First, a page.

The Hebrew publishing house that Menasseh ben Israel began in Amsterdam was a small beginning to a great industry. At the close of the 17th century and throughout the 18th century, Amsterdam was the center of Hebrew printing for the entire world. In addition, most of the religious literature in Spanish and Portuguese intended for the guidance of the Sephardi communities was composed and printed in Amsterdam.

Fugitives from the Inquisition who had established the new Spanish-Portuguese community in Amsterdam at the turn of the 16th century were ignorant of Hebrew. They recited their prayers in Spanish, and by 1604 Spanish siddurim (prayerbooks) were being printed in Amsterdam. When Hebrew became more familiar, Venice supplied prayer books in Hebrew, with or without translation.

When Menasseh ben Israel founded Amsterdam's first Hebrew press in 1626, Amsterdam was a great center of general printing. In format, composition, and decoration he followed the Dutch style; his inclusion of the author's portrait in several of his works was clear influenced by Dutch publications. In the realm of Hebrew printing, Ben Israel's printing press was revolutionary. He discarded Italian type which had dominated until that time, and his own type cast and printing style were soon as popular as the Venetian ones had been, and were quickly imitated.

Menasseh's press changed owners several times, though he remained involved with it. Another press was set up by Daniel de Fonseca but only two works were issued: Meir Aldabi's Shevilei Emunah and Abraham de Fonseca's Einei Avraham (1627). Other Sephardi printers included Joseph Athias (1658-98) and his son (d. 1709), David de Castro Tartas, and the brothers Proops. Their publications, which incorporated the style of the famous Dutch printer Elsevier in their vignettes and diagrams, were sold locally and throughout the Spanish-speaking Jewish Diaspora, and even in Eastern Europe and Asia.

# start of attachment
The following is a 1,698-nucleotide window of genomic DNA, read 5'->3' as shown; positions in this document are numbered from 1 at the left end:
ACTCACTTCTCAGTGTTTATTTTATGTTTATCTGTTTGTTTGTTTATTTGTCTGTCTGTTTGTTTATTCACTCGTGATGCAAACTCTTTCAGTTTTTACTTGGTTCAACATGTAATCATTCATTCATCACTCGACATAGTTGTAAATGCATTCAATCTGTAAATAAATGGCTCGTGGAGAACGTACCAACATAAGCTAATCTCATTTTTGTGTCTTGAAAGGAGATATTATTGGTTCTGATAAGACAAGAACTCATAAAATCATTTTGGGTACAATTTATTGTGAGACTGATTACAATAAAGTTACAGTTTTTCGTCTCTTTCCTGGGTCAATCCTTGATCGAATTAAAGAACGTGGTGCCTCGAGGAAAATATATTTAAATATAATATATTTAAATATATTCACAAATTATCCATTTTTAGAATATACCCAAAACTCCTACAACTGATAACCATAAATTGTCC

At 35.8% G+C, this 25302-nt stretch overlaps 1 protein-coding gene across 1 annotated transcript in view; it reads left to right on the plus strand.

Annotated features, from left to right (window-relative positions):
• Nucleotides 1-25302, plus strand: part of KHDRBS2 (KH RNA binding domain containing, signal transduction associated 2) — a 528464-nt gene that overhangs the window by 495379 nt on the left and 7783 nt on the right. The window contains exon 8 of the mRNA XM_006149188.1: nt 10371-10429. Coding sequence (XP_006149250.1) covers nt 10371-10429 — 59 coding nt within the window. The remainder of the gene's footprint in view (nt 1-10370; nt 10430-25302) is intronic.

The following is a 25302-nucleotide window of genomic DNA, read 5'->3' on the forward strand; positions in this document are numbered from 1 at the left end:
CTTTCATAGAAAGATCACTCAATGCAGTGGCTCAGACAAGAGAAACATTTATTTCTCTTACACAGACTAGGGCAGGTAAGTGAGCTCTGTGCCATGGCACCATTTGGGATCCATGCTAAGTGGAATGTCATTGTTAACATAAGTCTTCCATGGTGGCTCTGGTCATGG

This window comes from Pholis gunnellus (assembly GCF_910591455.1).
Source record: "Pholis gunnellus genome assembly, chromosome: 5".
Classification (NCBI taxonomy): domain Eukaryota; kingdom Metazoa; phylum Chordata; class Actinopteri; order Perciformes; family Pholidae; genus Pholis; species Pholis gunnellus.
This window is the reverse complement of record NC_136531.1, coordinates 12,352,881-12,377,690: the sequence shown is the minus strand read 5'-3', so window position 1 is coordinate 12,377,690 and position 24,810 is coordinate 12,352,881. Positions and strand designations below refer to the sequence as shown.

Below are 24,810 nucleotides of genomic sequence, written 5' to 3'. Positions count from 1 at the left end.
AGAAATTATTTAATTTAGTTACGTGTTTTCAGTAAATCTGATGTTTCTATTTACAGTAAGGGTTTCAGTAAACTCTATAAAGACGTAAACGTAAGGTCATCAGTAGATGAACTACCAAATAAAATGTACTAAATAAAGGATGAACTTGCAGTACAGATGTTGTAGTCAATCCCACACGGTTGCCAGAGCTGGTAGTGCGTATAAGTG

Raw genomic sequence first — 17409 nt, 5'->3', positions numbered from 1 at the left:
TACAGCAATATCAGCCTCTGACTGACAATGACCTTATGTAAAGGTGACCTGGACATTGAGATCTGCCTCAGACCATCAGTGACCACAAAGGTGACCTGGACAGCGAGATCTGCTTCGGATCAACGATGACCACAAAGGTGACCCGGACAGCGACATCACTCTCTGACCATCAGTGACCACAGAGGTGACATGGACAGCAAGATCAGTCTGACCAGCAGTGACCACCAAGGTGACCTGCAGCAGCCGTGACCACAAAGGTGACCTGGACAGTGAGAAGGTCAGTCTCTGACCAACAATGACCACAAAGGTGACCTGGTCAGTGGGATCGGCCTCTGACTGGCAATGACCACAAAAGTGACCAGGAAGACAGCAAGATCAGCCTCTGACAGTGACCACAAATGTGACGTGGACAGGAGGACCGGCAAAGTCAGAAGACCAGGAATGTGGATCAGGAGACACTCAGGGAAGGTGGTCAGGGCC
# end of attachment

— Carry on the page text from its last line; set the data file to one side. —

Athias first used Menasseh's title pages, but later had his own designed; he also added a neatly executed copperplate engraving to some of his productions, which found a number of imitators. Another member of the Athias family, Abraham b. Raphael Hezekiah, printed some handsomely produced books during 1728-40.

David de Castro Tartas learned the printing craft at Menasseh's press and incorporated his borders; his frontispieces show scenes from the life of David. Of particular interest are his small-format liturgical items of 1666, dated year one of the new Shabbatean era and with an engraving of Shabbetai Zevi as king-messiah.

In the 18th century the dominant figure in Amsterdam Hebrew printing was Samuel Proops (1702-34). His press produced mainly liturgical books (siddurim and mahzorim), as well as a wider range of works in halakhah, aggadah, kabbalah, ethics, and history. Proops was the first printer to publish a sales catalog of Hebrew books (Appiryon Shelomo, 1730); his press remained in the family until 1849 and was as important to Amsterdam as Bragadini was to Venice.

In addition to smaller early 18th-century entrepreneurs who produced mainly for their own community (among them, Moses b. Abraham Mendes Coutinho; Isaac de Cordova; Moses b. Isaac Dias; Isaac Templo; and Nethanel Foa), there were those who sought to meet the needs of the German community established in Amsterdam in the course of the 17th century. There was Manuel (Immanuel) Benveniste, whose productions lack the finish of those of Menasseh, though his title page were copied by German, Italian, and even Salonika printers. Another printer, Uri Phoebus b. Aaron ha-Levi (1658-89), worked even more for the German and for the newly established Polish communities. From Menasseh ben Israel he borrowed the title border and the vignettes; the engravings on the frontispieces in his Bibles and prayer books, showing Moses and Aaron on each side, were widely copied by German presses. In 1612 he founded a Hebrew press at Zolkiew, thus bringing the Amsterdam type to Poland.

Other important printers in the late 17th, early 18th century who produced impressive mishnayot, haggadot, and liturgical works included Albertus Magnus; G. Surenhuys; and the physician Naphtali Herz of Emden (1721-42, to 1768 with his son-in-law). Some Christians too engaged in the Hebrew printing in Amsterdam — employing Polish refugees — such as Kaspar Steen.



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